Louis Vuitton GMT Flying Tourbillon
Finding new ways to incorporate a tourbillon has become a perennial exercise for modern watchmakers. The intricate complication, originally designed to improve the accuracy of a pocket watch, now serves to reflect a house’s skill and artistry. A perfect example of this high-watchmaking flourish: Louis Vuitton’s new Tambour Curve GMT Flying Tourbillon. Paired with a GMT function, it required two years of development and an entirely new LV82 movement.
“It’s a self-winding movement, and we decided to make it a little different by placing the flying tourbillon at nine o’clock and the second time zone at three o’clock,” says Michel Navas, the cofounder (alongside Enrico Barbasini) of La Fabrique du Temps, which Louis Vuitton purchased in 2011 to help elevate its watchmaking prowess. “Of course, you have the best accuracy with the tourbillon, and we are now a specialist in tourbillons.”
That’s not bravado. Navas has several claims to fame with the complication. In 1986, he assembled his first tourbillon for Audemars Piguet, which debuted in the brand’s ultra-thin caliber 2870 at the Baselworld watch fair. It was the first automatic tourbillon in a wristwatch and, at just 0.134 grams, remains one of the lightest examples ever. He and Barbasini later developed tourbillons for Gérald Genta, and the pair have been developing them for Louis Vuitton since 2010.
Their latest example has between 60 and 65 hours of power reserve, a feat which Navas says took significant research to accomplish. Plenty of thought was also put into the design and feel of the timepiece, which comes in three versions, all in featherweight titanium: one with a sunray-brushed gray dial, one with 18-karat pink gold on the lugs and dial and another with a Namibian-meteorite dial with hour markers in baguette-cut diamonds (for $79,000, $91,000 and $103,000, respectively). While the watch is light on the wrist, packing in both a flying tourbillon and a GMT movement requires plenty of space, resulting in a hefty 46-by-30-mm case. But the dial itself measures just 42 mm, which means it wears much smaller than the dimensions suggest. As proof: One of the first VIPs to secure the watch, according to Navas, was a female client.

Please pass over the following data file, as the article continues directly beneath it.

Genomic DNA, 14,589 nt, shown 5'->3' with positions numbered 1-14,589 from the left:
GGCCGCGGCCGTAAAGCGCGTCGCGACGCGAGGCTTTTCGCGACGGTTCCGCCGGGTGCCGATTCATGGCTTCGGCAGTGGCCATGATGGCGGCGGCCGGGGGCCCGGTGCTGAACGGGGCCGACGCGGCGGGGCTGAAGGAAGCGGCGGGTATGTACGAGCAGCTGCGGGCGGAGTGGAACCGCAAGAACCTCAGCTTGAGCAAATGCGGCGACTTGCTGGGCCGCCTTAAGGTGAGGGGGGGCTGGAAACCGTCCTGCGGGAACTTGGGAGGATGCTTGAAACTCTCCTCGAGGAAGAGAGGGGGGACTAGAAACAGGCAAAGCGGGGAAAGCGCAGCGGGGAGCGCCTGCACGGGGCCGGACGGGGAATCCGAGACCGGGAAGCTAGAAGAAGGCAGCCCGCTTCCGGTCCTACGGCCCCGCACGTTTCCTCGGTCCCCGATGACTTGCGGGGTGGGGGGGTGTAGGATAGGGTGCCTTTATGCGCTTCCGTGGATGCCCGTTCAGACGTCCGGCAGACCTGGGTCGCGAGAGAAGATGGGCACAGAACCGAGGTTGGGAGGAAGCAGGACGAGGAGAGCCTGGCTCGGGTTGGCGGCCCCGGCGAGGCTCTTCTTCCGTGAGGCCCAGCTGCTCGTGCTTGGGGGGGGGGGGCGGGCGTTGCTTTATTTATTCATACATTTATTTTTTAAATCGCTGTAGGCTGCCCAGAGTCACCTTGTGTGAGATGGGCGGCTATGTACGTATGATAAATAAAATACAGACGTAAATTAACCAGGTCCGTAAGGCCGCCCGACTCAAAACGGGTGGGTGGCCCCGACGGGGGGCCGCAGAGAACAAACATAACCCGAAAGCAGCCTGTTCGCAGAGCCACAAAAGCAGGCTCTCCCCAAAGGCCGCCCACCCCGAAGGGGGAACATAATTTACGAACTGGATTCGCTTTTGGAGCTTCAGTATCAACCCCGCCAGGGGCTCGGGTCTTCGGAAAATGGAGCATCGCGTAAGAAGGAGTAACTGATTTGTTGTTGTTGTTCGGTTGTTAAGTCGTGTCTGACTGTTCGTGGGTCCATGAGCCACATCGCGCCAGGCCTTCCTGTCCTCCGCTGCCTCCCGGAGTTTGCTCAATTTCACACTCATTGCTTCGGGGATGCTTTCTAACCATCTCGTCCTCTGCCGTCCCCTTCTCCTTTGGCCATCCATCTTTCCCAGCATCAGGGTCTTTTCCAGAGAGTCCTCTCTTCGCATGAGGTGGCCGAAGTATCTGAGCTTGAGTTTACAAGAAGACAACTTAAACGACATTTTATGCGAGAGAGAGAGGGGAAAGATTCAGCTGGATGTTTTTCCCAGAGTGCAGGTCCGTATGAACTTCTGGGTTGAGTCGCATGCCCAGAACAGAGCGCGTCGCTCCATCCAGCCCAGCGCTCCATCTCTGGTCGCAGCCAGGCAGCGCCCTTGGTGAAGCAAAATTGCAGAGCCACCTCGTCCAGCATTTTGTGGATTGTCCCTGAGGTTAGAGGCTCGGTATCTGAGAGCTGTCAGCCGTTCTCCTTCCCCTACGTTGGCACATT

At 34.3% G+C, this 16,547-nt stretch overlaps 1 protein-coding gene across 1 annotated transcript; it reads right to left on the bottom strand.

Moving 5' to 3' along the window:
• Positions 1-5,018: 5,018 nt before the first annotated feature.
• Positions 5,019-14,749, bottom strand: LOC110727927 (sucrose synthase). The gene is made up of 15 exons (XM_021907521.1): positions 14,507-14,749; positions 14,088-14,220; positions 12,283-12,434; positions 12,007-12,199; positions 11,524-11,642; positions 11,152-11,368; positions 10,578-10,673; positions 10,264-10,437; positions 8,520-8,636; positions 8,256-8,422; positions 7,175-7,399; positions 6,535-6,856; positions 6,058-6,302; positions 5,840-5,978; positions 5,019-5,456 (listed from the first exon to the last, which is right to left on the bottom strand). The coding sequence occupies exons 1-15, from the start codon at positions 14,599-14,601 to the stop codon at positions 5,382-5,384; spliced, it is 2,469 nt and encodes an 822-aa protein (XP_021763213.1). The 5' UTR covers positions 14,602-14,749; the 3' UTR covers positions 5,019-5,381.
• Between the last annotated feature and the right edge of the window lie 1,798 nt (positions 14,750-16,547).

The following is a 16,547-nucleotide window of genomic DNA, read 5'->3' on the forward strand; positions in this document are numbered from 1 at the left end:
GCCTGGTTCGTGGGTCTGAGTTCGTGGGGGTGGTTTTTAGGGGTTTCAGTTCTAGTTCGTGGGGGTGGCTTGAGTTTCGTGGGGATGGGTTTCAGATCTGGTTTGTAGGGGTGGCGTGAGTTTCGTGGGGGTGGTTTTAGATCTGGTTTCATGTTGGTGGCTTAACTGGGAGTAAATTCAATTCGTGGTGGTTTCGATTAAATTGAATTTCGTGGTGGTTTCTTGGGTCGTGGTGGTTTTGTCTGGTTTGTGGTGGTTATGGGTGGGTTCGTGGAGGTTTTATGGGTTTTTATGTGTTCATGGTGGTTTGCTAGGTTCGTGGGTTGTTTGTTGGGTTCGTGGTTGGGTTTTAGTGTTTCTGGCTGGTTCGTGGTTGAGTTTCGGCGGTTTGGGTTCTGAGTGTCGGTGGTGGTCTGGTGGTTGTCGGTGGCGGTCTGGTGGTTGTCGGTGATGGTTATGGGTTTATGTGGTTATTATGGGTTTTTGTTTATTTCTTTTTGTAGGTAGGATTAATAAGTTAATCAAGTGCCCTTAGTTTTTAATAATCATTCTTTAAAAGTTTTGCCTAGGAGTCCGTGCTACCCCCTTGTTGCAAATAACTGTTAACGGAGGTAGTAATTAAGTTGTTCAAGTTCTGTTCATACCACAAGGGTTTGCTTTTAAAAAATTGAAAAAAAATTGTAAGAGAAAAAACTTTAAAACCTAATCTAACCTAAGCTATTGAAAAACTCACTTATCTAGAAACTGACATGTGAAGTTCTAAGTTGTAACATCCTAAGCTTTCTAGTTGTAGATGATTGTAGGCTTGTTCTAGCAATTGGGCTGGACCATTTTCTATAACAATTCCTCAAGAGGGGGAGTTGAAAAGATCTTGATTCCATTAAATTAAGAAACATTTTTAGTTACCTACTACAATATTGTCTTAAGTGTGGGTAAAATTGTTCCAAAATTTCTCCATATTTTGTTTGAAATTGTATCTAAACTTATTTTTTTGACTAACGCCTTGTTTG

IWC Big Pilot 43 MM
IWC’s flight plan for 2021 includes bringing its Big Pilot back down to Earth— at least in terms of size. Ever since the model was revived in 2002 with the Grosse Fliegeruhr Ref. 5002, it has continued to live up to its name with an oversize 46 mm case and a massive (often uncomfortably so) crown. For many, it was more of a showpiece than an everyday timekeeper. Now the brand has streamlined its horological fuselage to a more wearable 43 by 13.6 mm.
But IWC went a step further, recalibrating the Big Pilot by unloading some of its cargo. The power reserve and date window have been dropped in favor of a cleaner, three-hand time-only display. The new model comes in stainless steel with a black or blue dial, on a leather strap for $8,400 or a bracelet for $9,350. And since the soft-iron inner case found in previous Big Pilot models has been removed, the 82100 automatic-winding movement, with 60 hours of power reserve, is now visible through a display caseback.
Panerai Submersible Chrono Flyback
Panerai has scaled up its partnership with Jimmy Chin. The company tapped the climber, photographer and filmmaker as a global brand ambassador in 2019, fresh off his directorial Academy Award win for the high-octane mountaineering documentary Free Solo. Not ones to rest at the peak, Chin and Panerai have teamed up to design their first watch together, an adventure-ready 47 mm titanium Submersible Chrono Flyback that’s water resistant up to 1,000 feet and sports a three-day power reserve. The $19,400 model comes equipped with a gray strap made from PET material, which is crafted from plastic-bottle waste. With just 100 pieces available, you’ll have to claw your way to the top of Panerai’s VIP list to stand a chance.